To get ready, we previewed the new hall this summer with a series of member events – each one featured a different dinosaur that will take up residence in the new wing next year.

Shark Week at HMNS: Megalodon!
Associate Curator of Paleontology David Temple shows an HMNS volunteer
around our 10-foot Megalodon jaw on display to celebrate Shark Week!
The jaw will be part of the new Paleontology Hall, opening Summer 2012!
Prehistoric Monsters: Mosasaur! [July 16, 2011]
Members who attended our Prehistoric Monsters series of events
this summer had the opportunity to talk dinosaurs with our curator of Paleontology, Dr. Bob Bakker!
Prehistoric Monsters: Mosasaur! [July 16, 2011]
Meet the Mosasaur! This prehistoric sea monster will be on display in the new paleontology hall!
Prehistoric Monsters: Quetzalcoatlus [6.11]
Kids dig for – and identify! – fossils!

We want to say a huge THANK YOU to all our new and existing members who joined or renewed this summer – your support is vital to our expansion project, and will enrich science education in the Houston community for decades to come.

If you visited our photo booth during one of our Prehistoric Monster events, find your photos here!

If you’re not yet a member – what are you waiting for?

Members will be the very first to experience the new paleontology hall when it opens next year – and if you join or renew now, you’ll get 3 additional months of membership free! Plus, there are still several great summer member events coming up!

Expansion Update! New Time Lapse Video

Not even the amazing speed of this winter’s construction can top a flying dinosaur, but the last few months have been a period of exciting progress on the Expansion Wing.

As the building’s skeleton has emerged up and out (and out and out) of the basement, the project site literally looks different every day. For a beautiful illustration of that fact, check out this time lapse video of construction; it covers the period from April 2010 to the beginning of Feb. 2011 at 10 hours per second:

If you’re impatient, forward to about 3:25 – that’s when the magic starts happening.
Can’t see the video? Click here.

Here are just a few of the big things the construction team has accomplished since November:

  • The concrete structure for the basement, level one, level two, and level three is in place and curing (getting up to strength.) Once the formwork is removed, temporary wooden shoring columns remain in place as the subsequent floor slabs are poured. This allows the contractor to keep building the structure even as the concrete below does its final bit of drying out.
  • The scaffolding and formwork for the slab on level 4 are being installed, and the columns that will support the wing’s highest floor are being formed and poured as well. To prepare for a slab pour, the contractor installs a system of scaffolding, plywood, steel and aluminum beams and supports, and metal pans to serve as a giant jello mold for the concrete to fill. Woven in between the pans and the plywood are the steel rebar and cables that reinforce the slab’s concrete and also allow the slab to get “tied in” to the columns above and below it.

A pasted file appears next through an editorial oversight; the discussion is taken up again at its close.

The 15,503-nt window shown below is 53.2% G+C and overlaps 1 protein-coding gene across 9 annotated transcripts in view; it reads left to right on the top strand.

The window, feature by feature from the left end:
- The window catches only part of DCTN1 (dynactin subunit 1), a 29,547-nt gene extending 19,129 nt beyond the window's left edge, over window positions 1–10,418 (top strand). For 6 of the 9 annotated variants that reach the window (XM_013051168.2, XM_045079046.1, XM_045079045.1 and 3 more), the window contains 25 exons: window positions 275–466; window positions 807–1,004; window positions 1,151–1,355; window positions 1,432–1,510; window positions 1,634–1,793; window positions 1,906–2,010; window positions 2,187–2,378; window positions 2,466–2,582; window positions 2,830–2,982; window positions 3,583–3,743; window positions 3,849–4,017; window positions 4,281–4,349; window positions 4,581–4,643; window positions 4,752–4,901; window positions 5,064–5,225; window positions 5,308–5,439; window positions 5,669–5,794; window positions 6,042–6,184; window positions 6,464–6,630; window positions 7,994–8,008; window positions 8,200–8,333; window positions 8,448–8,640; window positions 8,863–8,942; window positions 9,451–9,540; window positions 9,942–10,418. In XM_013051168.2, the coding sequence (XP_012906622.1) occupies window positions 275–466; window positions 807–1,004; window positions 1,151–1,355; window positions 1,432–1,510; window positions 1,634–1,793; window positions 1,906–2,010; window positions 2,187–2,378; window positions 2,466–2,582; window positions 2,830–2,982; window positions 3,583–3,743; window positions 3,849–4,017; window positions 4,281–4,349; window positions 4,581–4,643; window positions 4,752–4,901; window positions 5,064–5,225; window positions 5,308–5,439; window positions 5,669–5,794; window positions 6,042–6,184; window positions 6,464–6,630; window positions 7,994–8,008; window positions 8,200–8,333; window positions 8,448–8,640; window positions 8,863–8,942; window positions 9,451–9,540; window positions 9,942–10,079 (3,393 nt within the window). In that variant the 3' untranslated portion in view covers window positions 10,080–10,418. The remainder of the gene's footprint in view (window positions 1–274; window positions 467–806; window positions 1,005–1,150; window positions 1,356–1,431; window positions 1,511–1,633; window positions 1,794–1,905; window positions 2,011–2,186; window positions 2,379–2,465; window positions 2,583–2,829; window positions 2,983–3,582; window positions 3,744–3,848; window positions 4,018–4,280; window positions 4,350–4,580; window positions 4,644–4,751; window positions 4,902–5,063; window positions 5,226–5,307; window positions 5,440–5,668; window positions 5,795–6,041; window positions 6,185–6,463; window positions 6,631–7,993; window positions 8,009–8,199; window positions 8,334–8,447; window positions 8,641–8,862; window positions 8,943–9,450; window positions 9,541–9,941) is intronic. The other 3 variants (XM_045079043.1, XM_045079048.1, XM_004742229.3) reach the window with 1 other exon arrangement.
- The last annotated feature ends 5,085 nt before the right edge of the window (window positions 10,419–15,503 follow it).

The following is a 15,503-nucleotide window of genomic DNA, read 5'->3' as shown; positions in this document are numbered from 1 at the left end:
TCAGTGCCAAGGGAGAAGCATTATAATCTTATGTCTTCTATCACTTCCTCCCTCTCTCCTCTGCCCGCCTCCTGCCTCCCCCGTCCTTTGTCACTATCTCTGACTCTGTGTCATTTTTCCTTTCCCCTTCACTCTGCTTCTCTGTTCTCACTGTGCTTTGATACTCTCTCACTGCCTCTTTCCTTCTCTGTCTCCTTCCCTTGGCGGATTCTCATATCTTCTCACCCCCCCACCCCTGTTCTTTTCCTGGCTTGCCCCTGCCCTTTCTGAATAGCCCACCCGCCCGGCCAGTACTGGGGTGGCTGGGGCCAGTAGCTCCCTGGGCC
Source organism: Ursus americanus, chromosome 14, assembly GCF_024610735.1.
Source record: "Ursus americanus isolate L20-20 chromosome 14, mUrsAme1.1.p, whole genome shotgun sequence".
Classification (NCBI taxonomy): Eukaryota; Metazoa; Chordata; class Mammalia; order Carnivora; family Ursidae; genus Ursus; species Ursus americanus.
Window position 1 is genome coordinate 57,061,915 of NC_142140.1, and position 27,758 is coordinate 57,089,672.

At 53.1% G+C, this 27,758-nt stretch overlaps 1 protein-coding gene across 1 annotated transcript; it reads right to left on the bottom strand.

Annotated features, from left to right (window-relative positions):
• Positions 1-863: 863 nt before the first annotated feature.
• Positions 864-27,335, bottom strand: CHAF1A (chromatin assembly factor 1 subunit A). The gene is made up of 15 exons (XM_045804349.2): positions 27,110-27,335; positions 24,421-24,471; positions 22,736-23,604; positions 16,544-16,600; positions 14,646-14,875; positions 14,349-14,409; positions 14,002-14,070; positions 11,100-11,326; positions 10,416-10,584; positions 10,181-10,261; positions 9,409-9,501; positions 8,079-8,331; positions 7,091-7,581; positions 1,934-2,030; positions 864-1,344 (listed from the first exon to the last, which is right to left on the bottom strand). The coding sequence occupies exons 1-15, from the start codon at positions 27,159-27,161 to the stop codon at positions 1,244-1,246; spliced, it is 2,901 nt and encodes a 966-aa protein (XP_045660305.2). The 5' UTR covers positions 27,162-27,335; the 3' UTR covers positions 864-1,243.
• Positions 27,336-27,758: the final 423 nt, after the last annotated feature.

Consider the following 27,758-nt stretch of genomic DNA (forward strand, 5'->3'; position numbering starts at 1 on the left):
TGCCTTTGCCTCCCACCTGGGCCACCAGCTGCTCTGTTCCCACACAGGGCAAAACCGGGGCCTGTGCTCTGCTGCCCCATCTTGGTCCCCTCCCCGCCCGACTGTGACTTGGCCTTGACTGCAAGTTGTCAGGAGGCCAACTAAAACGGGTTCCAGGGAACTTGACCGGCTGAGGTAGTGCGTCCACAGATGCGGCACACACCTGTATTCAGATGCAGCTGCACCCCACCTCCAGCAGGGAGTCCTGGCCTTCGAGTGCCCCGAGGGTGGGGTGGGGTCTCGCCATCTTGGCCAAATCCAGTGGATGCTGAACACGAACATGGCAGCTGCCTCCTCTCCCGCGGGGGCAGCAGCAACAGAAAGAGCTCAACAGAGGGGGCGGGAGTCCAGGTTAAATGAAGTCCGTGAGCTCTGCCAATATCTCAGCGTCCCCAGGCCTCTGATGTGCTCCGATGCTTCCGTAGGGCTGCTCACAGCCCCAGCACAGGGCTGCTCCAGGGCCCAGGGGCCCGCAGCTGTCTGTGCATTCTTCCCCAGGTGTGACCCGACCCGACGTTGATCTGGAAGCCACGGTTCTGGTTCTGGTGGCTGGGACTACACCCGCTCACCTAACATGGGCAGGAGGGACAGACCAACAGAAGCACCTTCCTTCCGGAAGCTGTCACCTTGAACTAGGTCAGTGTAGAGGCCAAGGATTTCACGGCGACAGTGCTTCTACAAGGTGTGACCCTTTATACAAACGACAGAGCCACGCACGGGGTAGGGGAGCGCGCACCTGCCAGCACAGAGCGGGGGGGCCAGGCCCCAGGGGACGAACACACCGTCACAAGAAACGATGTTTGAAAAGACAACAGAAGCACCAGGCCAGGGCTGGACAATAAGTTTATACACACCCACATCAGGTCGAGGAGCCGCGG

• Post-tensioned steel cables within the concrete structure are beginning to be stressed on the third level. Post-tensioned steel cables are a way of reinforcing the structure. They serve the same purpose that rebar does, but what happens is that they pour the concrete over the cables, then after the concrete has dried for a few days, the contractor pulls on the cables from both ends with hydraulic jacks. (This is called stressing.) The tightening of the cables is part of strengthening the slab. Using post-tensioning is one way to get longer spans of concrete between columns without having to make the floor slab thicker, meaning the diplodocus will have plenty of room to stretch his neck in the new Paleontology Hall.
  • The new loading dock, which extended the existing dock, was poured at the end of December. While museum visitors rarely see it, the loading dock is one of HMNS’s critical areas of operations.  The artifacts and construction materials for every exhibit flow through the dock. The delightful creepy crawly animals that the Education department takes to visit schools depart from the dock. And the tables and chairs and scrumptious food for special events arrive at (and are sometimes even prepared at) the dock. Not only does the new dock provide more space for these important functions, but it also includes a new powered lift to allow for more flexibility when heavy crates with fossils or mummies arrive. Kudos to the contractor for doing this work with minimal disruption to museum operations!
  • The new natural gas emergency backup generator was delivered and set in place. It’s not the sexiest piece of equipment on the job, but when you need it, you’re glad it’s there… especially if you’re a fish or a butterfly.

All that in just three months? You betcha. And the fun has only just begun!

PS. We’ve added 25 new images of the site to our HMNS Expansion Flickr set – including the first photos from inside the new building!